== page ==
Thursday, November 03, 2005

Black holes for financiers

No, that's not a typo: it's black holes, not Black Scholes :-) I posted the following comment on Brad Setser's blog (mostly read by finance and econ types). He was fascinated by this Times article on a measurement of the size of the supermassive black hole at the center of our galaxy.

It's now widely believed that many galaxies have at their centers supermassive black holes with masses larger than a million solar masses. (The existence of these supermassive holes is a plausible consequence of how galaxies are formed through non-linear growth of density perturbations in the early universe, but that is another story.) Because black holes are dense, even these supermassive black holes are not that large. The one at the center of our galaxy appears to have diameter roughly that of the earth-sun distance (= 93 million miles; the galaxy is 10^9 times larger), and a mass of 4 million solar masses.

It is easy for astronomers to find objects which are so dense that, theoretically, they must be black holes. The thing at the center of our galaxy is one example; there are many more that are remnants of stellar evolution (very large stars that run out of fuel and collapse to form black holes -- these are only a few orders of magnitude more massive than our sun). To estimate the density astronomers need to measure the mass (based on the gravitational pull exerted on nearby objects such as stars) and size of the object.

The recently reported findings have to do with radio astronomers looking at the black spot caused by absorption of radio waves coming from behind the black hole. They can measure the radius of the black spot to estimate the size of the black hole.

What is most interesting about black holes is the general relativistic effects associated with their "horizon" -- particles, even photons, which pass the horizon can never escape and are doomed to eventually fall into the "singularity" inside the black hole where (according to general relativity) known physics must break down. Unfortunately, based on what I just said, outside observers will never know what happens at the singularity since the object falling in cannot send a signal back out once it has passed the horizon!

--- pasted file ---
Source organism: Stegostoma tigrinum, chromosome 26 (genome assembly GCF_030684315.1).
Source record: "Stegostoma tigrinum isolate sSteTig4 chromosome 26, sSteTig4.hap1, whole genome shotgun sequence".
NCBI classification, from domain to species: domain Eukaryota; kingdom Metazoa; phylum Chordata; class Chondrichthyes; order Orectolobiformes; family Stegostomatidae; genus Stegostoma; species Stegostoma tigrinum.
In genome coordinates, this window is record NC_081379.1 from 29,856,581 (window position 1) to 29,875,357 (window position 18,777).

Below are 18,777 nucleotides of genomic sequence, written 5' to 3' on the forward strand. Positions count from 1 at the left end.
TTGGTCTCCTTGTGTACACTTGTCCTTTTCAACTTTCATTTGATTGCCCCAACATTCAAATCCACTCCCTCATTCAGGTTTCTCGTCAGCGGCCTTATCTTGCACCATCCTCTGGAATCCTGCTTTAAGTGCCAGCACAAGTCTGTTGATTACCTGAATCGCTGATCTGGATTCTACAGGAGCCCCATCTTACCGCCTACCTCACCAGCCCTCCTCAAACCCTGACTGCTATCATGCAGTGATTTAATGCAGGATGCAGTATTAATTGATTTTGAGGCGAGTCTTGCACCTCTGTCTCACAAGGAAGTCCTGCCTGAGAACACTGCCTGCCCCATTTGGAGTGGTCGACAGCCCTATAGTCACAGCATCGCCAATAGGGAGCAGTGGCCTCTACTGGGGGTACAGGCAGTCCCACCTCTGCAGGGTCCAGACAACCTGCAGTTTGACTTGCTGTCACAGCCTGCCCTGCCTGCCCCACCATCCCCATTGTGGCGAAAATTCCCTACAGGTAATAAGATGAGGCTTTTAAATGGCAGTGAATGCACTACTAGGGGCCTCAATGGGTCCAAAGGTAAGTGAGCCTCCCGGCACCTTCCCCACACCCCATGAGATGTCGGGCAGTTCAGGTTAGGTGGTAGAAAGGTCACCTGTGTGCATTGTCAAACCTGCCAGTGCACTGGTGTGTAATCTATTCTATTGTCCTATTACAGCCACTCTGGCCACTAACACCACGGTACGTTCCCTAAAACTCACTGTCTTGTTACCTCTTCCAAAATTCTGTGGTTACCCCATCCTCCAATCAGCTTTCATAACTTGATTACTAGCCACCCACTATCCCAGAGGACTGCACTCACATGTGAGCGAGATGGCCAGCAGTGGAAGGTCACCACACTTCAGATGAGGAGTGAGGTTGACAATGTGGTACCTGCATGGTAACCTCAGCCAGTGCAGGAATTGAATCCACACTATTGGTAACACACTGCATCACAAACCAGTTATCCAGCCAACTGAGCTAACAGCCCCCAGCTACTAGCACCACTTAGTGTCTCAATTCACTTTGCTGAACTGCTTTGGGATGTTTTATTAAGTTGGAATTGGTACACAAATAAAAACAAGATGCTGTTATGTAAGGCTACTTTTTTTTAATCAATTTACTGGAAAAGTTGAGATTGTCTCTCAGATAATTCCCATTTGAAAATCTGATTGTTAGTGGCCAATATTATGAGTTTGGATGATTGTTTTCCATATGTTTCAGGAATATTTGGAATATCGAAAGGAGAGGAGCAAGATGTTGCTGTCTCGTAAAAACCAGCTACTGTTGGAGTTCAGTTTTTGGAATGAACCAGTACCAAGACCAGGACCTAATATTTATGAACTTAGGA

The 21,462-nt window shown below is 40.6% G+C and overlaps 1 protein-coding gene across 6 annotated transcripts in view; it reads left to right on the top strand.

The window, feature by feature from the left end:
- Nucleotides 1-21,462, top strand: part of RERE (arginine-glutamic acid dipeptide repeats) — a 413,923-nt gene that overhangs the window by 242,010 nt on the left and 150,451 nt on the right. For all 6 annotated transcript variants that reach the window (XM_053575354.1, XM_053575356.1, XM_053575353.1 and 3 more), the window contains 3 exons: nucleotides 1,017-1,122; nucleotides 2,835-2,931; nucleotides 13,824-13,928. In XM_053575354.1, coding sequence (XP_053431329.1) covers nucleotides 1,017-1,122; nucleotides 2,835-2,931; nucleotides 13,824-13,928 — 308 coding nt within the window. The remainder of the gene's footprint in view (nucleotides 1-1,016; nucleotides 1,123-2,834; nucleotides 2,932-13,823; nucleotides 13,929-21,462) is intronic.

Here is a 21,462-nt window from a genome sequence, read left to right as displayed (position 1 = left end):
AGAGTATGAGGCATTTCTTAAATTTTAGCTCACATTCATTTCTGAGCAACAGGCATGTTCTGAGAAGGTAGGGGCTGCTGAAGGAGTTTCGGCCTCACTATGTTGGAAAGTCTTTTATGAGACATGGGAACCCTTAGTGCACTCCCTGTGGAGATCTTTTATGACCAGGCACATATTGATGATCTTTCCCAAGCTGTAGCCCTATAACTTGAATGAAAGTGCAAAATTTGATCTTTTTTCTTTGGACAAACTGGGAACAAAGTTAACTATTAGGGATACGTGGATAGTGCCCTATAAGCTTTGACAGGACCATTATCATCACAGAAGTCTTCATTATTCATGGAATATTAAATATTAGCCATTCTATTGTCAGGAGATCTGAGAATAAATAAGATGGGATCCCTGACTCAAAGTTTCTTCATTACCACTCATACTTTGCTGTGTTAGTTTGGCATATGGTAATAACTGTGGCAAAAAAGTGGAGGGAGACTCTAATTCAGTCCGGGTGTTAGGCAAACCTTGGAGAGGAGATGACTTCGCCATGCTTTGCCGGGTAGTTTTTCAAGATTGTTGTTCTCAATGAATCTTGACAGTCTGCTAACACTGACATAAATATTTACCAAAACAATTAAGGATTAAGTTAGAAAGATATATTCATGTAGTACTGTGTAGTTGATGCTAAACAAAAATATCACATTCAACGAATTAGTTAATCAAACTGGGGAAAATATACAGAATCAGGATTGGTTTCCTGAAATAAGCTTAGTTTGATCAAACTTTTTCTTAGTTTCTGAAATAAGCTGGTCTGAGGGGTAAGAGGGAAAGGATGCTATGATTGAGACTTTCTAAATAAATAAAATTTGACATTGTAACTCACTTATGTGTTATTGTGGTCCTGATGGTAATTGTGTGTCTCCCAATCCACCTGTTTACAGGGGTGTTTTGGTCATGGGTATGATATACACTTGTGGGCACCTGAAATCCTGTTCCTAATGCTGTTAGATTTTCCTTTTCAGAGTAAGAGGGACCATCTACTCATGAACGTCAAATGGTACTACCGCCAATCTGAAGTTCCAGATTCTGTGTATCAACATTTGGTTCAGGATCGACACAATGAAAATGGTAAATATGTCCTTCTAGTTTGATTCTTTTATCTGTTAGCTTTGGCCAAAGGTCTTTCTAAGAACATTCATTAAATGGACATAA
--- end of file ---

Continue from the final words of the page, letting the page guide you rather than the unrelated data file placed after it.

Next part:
To establish the properties of the horizon predicted by general relativity would require probes which signal back to us as they fall in. (They would go dark just as they hit the horizon -- their signal would be "infinitely redshifted.") Astronomical observations are not really enough (although these radio observations are a step in the right direction) since in principle a very dense object which isn't necessarily a black hole might absorb photons (radio waves) to yield a black spot. The identification of an object as a black hole simply based on its density relies on general relativity in a domain in which the theory has not been tested experimentally.


fatbear said...

Thanks a heap Steve - a lot clearer than elsewhere.

And Congrats on the family!

Mr. Naybob said...


I would like to email you something of length regarding blackholes and creation of matter, it may be of interest to you and I would like your opinion.

Mr. Naybob said...


Congrats on the twin invaders. I've been having problems with the email pipe lately, did you get the document I forwarded?

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